On this page you'll find information about the tax deductions available for purchasing and installing energy-efficient products and constructing new energy-efficient homes.
The American Recovery and Reinvestment Act of 2009 offers tax credits for residential energy efficiency measures and renewable energy systems. Many of these credits were originally introduced in the Energy Policy Act of 2005 (EPACT) and amended in the Emergency Economic Stabilization Act of 2008 (P.L. 110-343).
Energy Efficiency Tax Credits for Existing Homes
Homeowners are eligible for a tax credit of 30% of the cost for improvements to windows, roofing, insulation, and heating and cooling equipment. These improvements must be placed in service from January 1, 2009 through December 31, 2010 and there is a limit of $1,500 for all products. Improvements made in 2008 are not eligible for a tax credit. See the ENERGY STAR® Web site for a detailed listing of eligible improvements.
Renewable Energy Tax Credits for Existing or New Homes
Homeowners can receive a tax credit of 30% of the cost of the following renewable energy technologies with no upper limit: geothermal heat pumps, photovoltaic systems, solar water heaters, and small wind energy systems. Fuel cells are also eligible for a tax credit with a cap. These must be placed in service by December 31, 2016. See theENERGY STAR Web site for detailed information.
The Internal Revenue Service offers information on these tax incentives:
Energy Provisions of the American Recovery and Reinvestment Act of 2009
Energy-Saving Steps This Year May Result in Tax Savings Next Year
Tax Credits for Home Builders
Builders will receive a credit for energy-efficient homes that are substantially completed after August 8, 2005 and purchased for use as a residence from January 1, 2006 through December 31, 2009. Homes must achieve reductions in heating and cooling energy consumption relative to the 2004 International Energy Conservation Code (IECC) and supplements.
Home builders can receive a credit of $2,000 for homes meeting a 50% energy savings with at least 1/5 of the savings coming from building envelope improvements. This credit also applies to contractors of manufactured homes.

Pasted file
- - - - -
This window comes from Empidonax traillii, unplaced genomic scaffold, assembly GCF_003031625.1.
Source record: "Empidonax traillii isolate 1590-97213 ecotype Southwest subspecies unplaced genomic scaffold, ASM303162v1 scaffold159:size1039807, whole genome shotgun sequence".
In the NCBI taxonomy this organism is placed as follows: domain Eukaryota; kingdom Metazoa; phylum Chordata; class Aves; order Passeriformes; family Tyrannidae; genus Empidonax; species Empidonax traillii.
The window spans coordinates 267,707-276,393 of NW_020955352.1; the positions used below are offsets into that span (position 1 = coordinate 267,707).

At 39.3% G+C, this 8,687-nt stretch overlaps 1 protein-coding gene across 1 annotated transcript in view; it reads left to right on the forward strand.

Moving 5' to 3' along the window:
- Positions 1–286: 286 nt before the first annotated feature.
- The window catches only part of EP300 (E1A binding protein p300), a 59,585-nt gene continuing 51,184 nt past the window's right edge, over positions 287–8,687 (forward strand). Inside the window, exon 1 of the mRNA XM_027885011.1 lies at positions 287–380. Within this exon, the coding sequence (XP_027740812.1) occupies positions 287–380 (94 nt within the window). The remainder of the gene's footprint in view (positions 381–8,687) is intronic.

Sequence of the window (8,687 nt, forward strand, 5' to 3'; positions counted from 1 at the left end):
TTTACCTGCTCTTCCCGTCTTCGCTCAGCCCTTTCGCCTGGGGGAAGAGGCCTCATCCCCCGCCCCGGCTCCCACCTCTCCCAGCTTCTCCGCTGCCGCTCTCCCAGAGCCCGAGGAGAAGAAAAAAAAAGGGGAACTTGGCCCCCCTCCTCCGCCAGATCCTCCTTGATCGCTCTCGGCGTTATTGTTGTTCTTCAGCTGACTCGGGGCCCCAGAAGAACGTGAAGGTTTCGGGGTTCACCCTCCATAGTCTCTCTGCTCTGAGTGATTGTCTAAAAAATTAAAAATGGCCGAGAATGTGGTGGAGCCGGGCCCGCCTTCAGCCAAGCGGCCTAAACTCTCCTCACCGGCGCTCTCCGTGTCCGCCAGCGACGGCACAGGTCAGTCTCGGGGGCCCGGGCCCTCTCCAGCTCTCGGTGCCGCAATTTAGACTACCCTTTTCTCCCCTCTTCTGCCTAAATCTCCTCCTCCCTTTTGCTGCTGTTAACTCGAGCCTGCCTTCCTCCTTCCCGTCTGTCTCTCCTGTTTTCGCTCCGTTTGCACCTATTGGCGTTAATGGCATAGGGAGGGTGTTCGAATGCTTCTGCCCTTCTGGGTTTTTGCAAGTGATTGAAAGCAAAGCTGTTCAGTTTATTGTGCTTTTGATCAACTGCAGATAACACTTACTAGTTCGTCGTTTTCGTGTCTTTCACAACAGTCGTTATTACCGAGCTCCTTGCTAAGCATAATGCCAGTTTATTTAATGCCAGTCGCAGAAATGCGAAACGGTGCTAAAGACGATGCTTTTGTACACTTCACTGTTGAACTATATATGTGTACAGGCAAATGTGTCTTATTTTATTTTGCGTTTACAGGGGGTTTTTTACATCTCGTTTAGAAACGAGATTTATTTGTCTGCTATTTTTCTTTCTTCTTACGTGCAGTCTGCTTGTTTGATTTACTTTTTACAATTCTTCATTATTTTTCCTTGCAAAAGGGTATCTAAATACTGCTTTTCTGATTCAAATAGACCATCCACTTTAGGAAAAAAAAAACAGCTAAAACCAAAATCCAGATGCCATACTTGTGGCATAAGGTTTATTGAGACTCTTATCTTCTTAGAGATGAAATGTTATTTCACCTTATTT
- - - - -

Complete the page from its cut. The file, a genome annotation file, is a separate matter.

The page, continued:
Producers of new manufactured homes can receive a $1,000 tax credit for meeting a 30% energy savings with at least 1/3 of the savings coming from building envelope improvements. As an alternative, manufactured homes may also meet the ENERGY STAR program requirements to qualify for this credit.
See the ENERGY STAR Web site for further information for builders.
The following sites and publications will provide additional information.
- Consumer Energy Tax Incentives—A Department of Energy (DOE) Web site.
- Tax Breaks for Businesses, Utilities, and Governments—A DOE Web site.
- Existing Residential Retrofit Measures—An IRS Web site with guidance for the 2005 EPACT.
- New Home Construction and Manufactured Housing—An IRS Web site with guidance for the 2005 EPACT.
- ENERGY STAR—Additional information about tax deductions for consumers and home builders.
- The Tax Incentives Assistance Project—This group provides information about federal income tax incentives for energy efficient products and technologies. Specifically, see a listing of provisions from the American Recovery and Reinvestment Tax Act of 2009.
- Database of State Incentives for Renewables & Efficiency—This site offers a comprehensive source of information on state, local, utility, and federal incentives that promote renewable energy and energy efficiency.
Note: Every effort is made here to provide accurate information on these tax incentives; however, a tax professional should be consulted on questions for specific situations.